Autónoma de México) in Mexico City, has investigated axolotl ecology and conservation for more than 20 years. In the early 2000s, he conducted census counts that documented severe declines in wild axolotl populations. Zambrano continues to help lead axolotl conservation projects, with a focus on collaboration with local communities in Mexico City. These projects include partnering with local farmers to create axolotl refuge habitat areas and promoting sustainable agriculture.
Internationally, Zambrano contributes his expertise to axolotl conservation action plans, IUCN Red List assessments, education and outreach efforts, and through interviews, such as for Nature, Smithsonian, NPR, National Geographic, and other journalistic outlets. In 2021, he co-authored the book Xochimilco en el Siglo XXI (Xochimilco in the 21st Century), which explores the history of Xochimilco and axolotl conservation.
Zambrano’s research encompasses areas of trophic ecology (food webs), predator–prey relationships, agriculture and biodiversity planning, urban ecological restoration, and conservation genetics. View a list of Prof. Zambrano's publications.
Vázquez Mendoza is an adjunct professor at the National Autonomous University of Mexico (UNAM/Universidad Nacional
Autónoma de México) in Mexico City and coordinator of axolotl conservation programs, such as Etiqueta Chinampera and “Adopt an Axolotl.” These programs aim to maintain the axolotl “chinampa refuge” program, which protects axolotl habitat, and promote the health of axolotls in local assurance colonies.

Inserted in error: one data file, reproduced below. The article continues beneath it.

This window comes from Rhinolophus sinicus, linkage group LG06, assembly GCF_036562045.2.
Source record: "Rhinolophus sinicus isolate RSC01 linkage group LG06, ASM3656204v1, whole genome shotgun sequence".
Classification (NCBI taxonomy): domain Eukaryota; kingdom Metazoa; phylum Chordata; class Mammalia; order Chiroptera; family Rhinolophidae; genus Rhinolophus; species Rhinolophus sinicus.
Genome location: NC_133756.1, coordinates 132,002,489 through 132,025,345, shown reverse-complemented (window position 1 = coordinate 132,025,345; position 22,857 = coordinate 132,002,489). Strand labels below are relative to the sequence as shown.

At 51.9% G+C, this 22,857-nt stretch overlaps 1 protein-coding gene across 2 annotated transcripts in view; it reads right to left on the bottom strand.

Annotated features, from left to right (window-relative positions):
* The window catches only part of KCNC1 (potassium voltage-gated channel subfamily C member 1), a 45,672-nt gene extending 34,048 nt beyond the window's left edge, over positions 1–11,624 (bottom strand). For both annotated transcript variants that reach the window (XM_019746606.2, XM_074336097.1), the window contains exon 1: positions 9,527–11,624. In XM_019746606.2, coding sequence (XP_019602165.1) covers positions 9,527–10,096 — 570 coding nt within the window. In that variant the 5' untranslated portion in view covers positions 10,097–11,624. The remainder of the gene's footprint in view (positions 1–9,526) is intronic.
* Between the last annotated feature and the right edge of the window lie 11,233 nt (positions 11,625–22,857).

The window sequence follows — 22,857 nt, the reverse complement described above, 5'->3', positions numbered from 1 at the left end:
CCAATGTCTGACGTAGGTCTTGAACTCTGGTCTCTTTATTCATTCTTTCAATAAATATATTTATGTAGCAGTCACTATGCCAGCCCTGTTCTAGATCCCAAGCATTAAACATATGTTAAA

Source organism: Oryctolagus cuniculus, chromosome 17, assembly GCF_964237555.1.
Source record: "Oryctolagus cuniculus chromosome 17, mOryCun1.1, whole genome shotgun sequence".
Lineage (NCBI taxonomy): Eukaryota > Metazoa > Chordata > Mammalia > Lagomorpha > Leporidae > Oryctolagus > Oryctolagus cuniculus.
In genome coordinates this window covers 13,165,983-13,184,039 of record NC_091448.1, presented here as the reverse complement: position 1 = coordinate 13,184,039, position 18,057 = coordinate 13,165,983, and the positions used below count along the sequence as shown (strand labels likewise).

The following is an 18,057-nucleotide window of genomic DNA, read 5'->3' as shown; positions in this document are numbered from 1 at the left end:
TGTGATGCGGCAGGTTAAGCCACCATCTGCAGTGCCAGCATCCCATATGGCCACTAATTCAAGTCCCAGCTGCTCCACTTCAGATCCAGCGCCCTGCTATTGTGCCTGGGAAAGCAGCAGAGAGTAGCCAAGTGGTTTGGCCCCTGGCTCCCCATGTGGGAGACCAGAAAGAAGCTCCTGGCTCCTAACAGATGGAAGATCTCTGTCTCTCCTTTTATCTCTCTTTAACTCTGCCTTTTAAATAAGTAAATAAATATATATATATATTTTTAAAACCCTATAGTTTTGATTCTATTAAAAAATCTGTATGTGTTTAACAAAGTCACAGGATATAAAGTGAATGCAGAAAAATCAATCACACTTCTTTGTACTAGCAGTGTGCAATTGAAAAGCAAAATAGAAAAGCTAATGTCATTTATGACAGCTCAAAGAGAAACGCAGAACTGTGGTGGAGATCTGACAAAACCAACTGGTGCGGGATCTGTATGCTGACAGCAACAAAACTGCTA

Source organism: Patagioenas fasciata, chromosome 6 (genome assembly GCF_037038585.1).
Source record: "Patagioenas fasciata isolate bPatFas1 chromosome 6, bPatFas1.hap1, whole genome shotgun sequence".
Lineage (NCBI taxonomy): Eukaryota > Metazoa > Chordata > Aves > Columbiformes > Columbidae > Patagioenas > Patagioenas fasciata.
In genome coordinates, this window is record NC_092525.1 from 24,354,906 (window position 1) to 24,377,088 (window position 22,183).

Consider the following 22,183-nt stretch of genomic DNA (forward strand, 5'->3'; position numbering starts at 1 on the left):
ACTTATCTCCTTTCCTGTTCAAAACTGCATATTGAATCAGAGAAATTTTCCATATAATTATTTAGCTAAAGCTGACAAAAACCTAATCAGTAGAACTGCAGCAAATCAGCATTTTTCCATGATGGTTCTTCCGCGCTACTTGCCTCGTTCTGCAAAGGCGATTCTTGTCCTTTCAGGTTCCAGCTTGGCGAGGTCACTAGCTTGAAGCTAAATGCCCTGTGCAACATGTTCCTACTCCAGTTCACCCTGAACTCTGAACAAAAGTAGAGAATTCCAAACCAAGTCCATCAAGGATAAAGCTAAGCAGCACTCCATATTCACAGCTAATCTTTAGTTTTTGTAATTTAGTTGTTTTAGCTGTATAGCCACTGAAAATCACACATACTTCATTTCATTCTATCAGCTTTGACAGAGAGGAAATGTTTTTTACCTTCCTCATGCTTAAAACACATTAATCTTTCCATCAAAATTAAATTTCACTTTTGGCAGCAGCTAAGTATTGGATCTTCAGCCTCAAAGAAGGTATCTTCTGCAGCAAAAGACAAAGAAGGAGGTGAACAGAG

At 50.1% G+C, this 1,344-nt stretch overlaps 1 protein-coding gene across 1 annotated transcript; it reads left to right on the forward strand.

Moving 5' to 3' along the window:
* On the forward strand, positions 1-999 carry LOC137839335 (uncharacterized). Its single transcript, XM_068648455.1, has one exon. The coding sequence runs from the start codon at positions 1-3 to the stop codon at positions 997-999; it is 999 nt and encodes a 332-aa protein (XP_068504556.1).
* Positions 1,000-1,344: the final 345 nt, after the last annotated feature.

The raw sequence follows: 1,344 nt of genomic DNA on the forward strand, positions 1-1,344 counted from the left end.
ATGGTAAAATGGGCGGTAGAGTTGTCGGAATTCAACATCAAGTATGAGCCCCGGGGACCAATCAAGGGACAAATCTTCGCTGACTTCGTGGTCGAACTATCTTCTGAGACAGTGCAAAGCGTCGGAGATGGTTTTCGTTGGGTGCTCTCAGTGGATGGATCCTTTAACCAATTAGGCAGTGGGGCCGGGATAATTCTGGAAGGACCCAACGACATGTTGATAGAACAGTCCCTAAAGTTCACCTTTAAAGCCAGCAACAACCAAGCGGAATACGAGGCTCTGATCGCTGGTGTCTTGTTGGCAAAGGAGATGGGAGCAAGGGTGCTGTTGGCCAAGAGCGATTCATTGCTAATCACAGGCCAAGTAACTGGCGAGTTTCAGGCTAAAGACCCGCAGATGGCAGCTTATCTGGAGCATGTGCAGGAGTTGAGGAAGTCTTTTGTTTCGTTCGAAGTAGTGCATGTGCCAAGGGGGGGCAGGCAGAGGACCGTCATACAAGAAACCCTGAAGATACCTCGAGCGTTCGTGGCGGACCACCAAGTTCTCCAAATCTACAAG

Vázquez Mendoza’s socio-ecological research interests include urban agriculture, wetland restoration, sustainable cities, climate change, and natural resource management, particularly in communities near Mexico City. She is also an accredited environmental educator.
Her bachelor’s thesis at UNAM investigated the use of chinampera practices and the conservation of biodiversity in Lake Xochimilco.
Thank you to Prof. David W. Weisrock for reviewing and contributing his knowledge to the Evolutionary History section of this fact sheet.
Weisrock, a professor at the University of Kentucky, has investigated the genetics, genomics, and evolutionary biology of amphibians, including the axolotl and other North American tiger salamanders. Recent systematics and population genetics studies have been published in PNAS, Molecular Ecology, and Systematic Biology.
Thank you to Joseph Boucree for sharing his knowledge of axolotl husbandry for the Managed Care section of this fact sheet.
Boucree leads the team caring for axolotls at the San Diego Zoo. He has worked as a wildlife care specialist in herpetology and ichthyology with San Diego Zoo Wildlife Alliance since 2021. Prior to this position, Boucree served in SDZWA's Wildlife Care Professional Development Program for 2 years and earned a M.A. in Conservation Biology through the joint SDZWA–Miami University Advanced Inquiry Program.
Sharing a passion for unique species and their life histories is part of Boucree's personal mission. He enjoys talking with guests, using facts about anatomy and evolutionary relationships to highlight the beauty of amphibians and reptiles.
In addition to axolotl care, Boucree likes working with the dwarf caiman at Wildlife Explorers Basecamp and the oldest residents at the San Diego Zoo, the Galapagos tortoises.
Clean, clear water supports axolotl health and helps them visually detect prey.
Because these amphibians live near a large city, axolotls face many water quality problems: excessive bacteria and nutrients, heavy metals, and sewage/waste pollution.
Conservation biologists and local farmers (chinamperos) are working to improve water quality and exclude introduced fish from axolotl habitat.
Image credit: © San Diego Zoo Wildlife Alliance. All rights reserved.